West Wycombe Rural

This is an old parish that used to contain villages between Downley, Bradenham and Piddington but not West Wycombe, which was in High Wycombe parish. Several prehistoric artefacts have been found in this former parish. A Middle Bronze Age palstave was found during bypass construction between Piddington and Studley Green. A Late Bronze Age socketed axehead was found north of Piddington and an Iron Age brooch and a Roman dress fastener were found south of Piddington in a metal-detecting survey. A Neolithic flint flake was found in a garden in Downley.


A lot of Roman artefacts have been found in metal-detecting surveys in this parish. Coins, brooches, studs, rings, bracelets and so on have been found in Common Wood; near Wheeler End; Downley Common; and a Roman bird mount was found east of Piddington. A possible Roman road runs through the parish, so it is possible there was a Roman settlement around here.


The only Saxon monument may be Fastendich, which seems to be a linear cross-dyke or bank and ditch system. It would have been used to mark out territorial boundaries. The bankd and ditch at Bottom Farm may also be the Fastendich referred to in a twelfth century document.


There are documentary references to several medieval sites, such as a village of Averingdown, which may have been somewhere close to where Averingdown Farm is now. Medieval brick and tiles have been found in ploughing nearby. Another lost hamlet is Chawley (spelt Chalueleia in the twelfth century document in which it is recorded). Widdenton Park, a deer park, is also known from historic records, mainly fourteenth century in date, and the park pale has been identified in field survey. There are also historic records of the manor of Hanchendene. Fifteen medieval boundary markers were recorded on a nineteenth century map of Pimlock’s Wood, but only five now survive. Excavations in Fillington Wood uncovered a twelfth to thirteenth century building and yard surrounded by a bank and ditch, with a slightly later kitchen building, well and dovecote. Four thirteenth to fourteenth century burials were also found in the excavations.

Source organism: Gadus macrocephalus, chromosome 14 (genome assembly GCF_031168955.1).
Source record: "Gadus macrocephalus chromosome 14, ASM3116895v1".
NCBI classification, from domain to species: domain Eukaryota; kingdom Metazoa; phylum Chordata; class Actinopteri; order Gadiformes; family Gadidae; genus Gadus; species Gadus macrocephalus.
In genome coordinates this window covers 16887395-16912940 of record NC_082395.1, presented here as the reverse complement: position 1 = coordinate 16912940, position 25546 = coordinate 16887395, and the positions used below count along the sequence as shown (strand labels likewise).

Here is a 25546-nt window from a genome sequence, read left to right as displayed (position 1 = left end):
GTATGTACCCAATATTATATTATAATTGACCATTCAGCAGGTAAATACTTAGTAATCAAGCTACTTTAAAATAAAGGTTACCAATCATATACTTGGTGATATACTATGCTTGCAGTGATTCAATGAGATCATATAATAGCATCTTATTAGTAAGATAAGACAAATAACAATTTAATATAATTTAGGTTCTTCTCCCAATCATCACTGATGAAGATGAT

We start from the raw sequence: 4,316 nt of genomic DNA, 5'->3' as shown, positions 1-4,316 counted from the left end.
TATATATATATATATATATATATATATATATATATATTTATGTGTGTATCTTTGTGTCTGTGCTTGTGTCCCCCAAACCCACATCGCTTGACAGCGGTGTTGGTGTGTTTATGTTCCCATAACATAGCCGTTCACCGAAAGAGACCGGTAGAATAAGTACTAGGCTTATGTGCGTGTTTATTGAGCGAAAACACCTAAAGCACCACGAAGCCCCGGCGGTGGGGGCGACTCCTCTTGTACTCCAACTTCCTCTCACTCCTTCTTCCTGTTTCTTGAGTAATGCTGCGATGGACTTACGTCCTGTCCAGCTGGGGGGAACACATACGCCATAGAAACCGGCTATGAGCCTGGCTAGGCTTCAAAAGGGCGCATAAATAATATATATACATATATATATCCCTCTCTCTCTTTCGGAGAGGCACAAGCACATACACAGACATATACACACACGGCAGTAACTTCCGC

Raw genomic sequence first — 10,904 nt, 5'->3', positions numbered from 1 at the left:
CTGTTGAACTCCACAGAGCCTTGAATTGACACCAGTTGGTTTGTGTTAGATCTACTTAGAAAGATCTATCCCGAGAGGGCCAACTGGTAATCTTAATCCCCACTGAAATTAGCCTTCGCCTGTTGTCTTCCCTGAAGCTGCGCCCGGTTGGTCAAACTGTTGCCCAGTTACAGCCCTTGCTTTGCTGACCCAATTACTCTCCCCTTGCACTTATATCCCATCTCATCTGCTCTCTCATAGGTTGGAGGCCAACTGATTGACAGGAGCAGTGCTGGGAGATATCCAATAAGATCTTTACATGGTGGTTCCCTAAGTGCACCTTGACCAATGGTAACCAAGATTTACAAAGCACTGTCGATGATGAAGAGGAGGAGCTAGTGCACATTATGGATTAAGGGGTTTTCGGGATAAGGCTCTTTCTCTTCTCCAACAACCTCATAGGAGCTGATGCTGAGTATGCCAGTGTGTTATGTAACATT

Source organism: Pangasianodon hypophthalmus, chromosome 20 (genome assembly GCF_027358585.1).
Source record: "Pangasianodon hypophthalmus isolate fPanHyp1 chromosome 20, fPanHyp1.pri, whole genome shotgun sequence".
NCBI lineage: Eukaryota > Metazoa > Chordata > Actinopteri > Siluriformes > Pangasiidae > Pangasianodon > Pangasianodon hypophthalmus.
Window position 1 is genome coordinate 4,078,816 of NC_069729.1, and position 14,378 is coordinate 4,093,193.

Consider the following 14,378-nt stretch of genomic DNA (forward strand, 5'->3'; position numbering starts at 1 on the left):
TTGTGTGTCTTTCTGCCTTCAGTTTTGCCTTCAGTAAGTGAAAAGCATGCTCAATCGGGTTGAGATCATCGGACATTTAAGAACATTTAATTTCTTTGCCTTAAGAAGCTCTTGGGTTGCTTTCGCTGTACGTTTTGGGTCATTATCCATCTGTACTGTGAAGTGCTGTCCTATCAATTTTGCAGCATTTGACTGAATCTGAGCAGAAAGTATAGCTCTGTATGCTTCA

The surviving buildings are much later in date. One of the earliest may be Huckenden Farm, which dates to the sixteenth century, though it has been altered in later centuries. Chipps Manor is also sixteenth century in date. Most other listed houses were built in the eighteenth or nineteenth century, including Sharron Cottage, which was a workhouse. Later centuries brought industry as well and a brickworks is recorded on a 1767 map of Hearnton Wood and one is known at Downley Common. There are also records of potters working in this parish. There are also lots of extraction pits in this parish, for instance at Glenbriars in Cadmore End and in West Wycombe Park.